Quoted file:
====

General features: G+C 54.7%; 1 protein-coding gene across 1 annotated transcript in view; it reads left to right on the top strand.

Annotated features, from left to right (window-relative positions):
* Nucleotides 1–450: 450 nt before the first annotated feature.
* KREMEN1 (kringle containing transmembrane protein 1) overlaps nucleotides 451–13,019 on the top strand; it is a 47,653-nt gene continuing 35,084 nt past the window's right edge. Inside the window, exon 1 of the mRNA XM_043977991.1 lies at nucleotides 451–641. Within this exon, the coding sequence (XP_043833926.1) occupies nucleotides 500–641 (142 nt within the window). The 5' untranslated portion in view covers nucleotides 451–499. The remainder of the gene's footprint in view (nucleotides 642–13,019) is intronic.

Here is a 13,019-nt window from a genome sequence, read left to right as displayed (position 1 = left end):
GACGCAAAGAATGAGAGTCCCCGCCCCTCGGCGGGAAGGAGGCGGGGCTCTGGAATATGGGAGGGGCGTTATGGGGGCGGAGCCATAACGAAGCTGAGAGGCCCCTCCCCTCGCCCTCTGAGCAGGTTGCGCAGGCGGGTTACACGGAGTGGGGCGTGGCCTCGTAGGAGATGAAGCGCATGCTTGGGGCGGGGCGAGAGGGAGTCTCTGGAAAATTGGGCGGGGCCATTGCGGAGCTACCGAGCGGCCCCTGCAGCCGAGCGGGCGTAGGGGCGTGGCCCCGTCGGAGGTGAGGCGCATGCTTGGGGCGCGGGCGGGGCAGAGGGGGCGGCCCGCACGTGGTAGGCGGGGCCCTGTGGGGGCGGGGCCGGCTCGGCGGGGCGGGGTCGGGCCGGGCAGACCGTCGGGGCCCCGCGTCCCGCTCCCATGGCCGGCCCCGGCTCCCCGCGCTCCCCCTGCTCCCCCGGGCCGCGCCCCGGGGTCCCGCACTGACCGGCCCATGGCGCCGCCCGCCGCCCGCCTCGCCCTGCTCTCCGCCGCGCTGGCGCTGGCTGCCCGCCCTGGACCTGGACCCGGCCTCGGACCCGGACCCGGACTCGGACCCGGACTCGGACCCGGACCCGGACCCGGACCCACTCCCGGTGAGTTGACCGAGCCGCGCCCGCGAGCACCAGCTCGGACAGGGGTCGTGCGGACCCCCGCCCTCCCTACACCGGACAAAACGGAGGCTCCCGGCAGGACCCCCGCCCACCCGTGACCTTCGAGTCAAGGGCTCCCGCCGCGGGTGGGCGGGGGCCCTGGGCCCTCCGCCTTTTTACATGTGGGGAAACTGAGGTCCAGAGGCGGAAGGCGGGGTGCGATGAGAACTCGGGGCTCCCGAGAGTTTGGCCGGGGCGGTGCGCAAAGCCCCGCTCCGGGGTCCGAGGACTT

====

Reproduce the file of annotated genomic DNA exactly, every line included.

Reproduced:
General features: G+C 54.7%; 1 protein-coding gene across 1 annotated transcript in view; it reads left to right on the top strand.

Annotated features, from left to right (window-relative positions):
* Nucleotides 1–450: 450 nt before the first annotated feature.
* KREMEN1 (kringle containing transmembrane protein 1) overlaps nucleotides 451–13,019 on the top strand; it is a 47,653-nt gene continuing 35,084 nt past the window's right edge. Inside the window, exon 1 of the mRNA XM_043977991.1 lies at nucleotides 451–641. Within this exon, the coding sequence (XP_043833926.1) occupies nucleotides 500–641 (142 nt within the window). The 5' untranslated portion in view covers nucleotides 451–499. The remainder of the gene's footprint in view (nucleotides 642–13,019) is intronic.

Here is a 13,019-nt window from a genome sequence, read left to right as displayed (position 1 = left end):
GACGCAAAGAATGAGAGTCCCCGCCCCTCGGCGGGAAGGAGGCGGGGCTCTGGAATATGGGAGGGGCGTTATGGGGGCGGAGCCATAACGAAGCTGAGAGGCCCCTCCCCTCGCCCTCTGAGCAGGTTGCGCAGGCGGGTTACACGGAGTGGGGCGTGGCCTCGTAGGAGATGAAGCGCATGCTTGGGGCGGGGCGAGAGGGAGTCTCTGGAAAATTGGGCGGGGCCATTGCGGAGCTACCGAGCGGCCCCTGCAGCCGAGCGGGCGTAGGGGCGTGGCCCCGTCGGAGGTGAGGCGCATGCTTGGGGCGCGGGCGGGGCAGAGGGGGCGGCCCGCACGTGGTAGGCGGGGCCCTGTGGGGGCGGGGCCGGCTCGGCGGGGCGGGGTCGGGCCGGGCAGACCGTCGGGGCCCCGCGTCCCGCTCCCATGGCCGGCCCCGGCTCCCCGCGCTCCCCCTGCTCCCCCGGGCCGCGCCCCGGGGTCCCGCACTGACCGGCCCATGGCGCCGCCCGCCGCCCGCCTCGCCCTGCTCTCCGCCGCGCTGGCGCTGGCTGCCCGCCCTGGACCTGGACCCGGCCTCGGACCCGGACCCGGACTCGGACCCGGACTCGGACCCGGACCCGGACCCGGACCCACTCCCGGTGAGTTGACCGAGCCGCGCCCGCGAGCACCAGCTCGGACAGGGGTCGTGCGGACCCCCGCCCTCCCTACACCGGACAAAACGGAGGCTCCCGGCAGGACCCCCGCCCACCCGTGACCTTCGAGTCAAGGGCTCCCGCCGCGGGTGGGCGGGGGCCCTGGGCCCTCCGCCTTTTTACATGTGGGGAAACTGAGGTCCAGAGGCGGAAGGCGGGGTGCGATGAGAACTCGGGGCTCCCGAGAGTTTGGCCGGGGCGGTGCGCAAAGCCCCGCTCCGGGGTCCGAGGACTT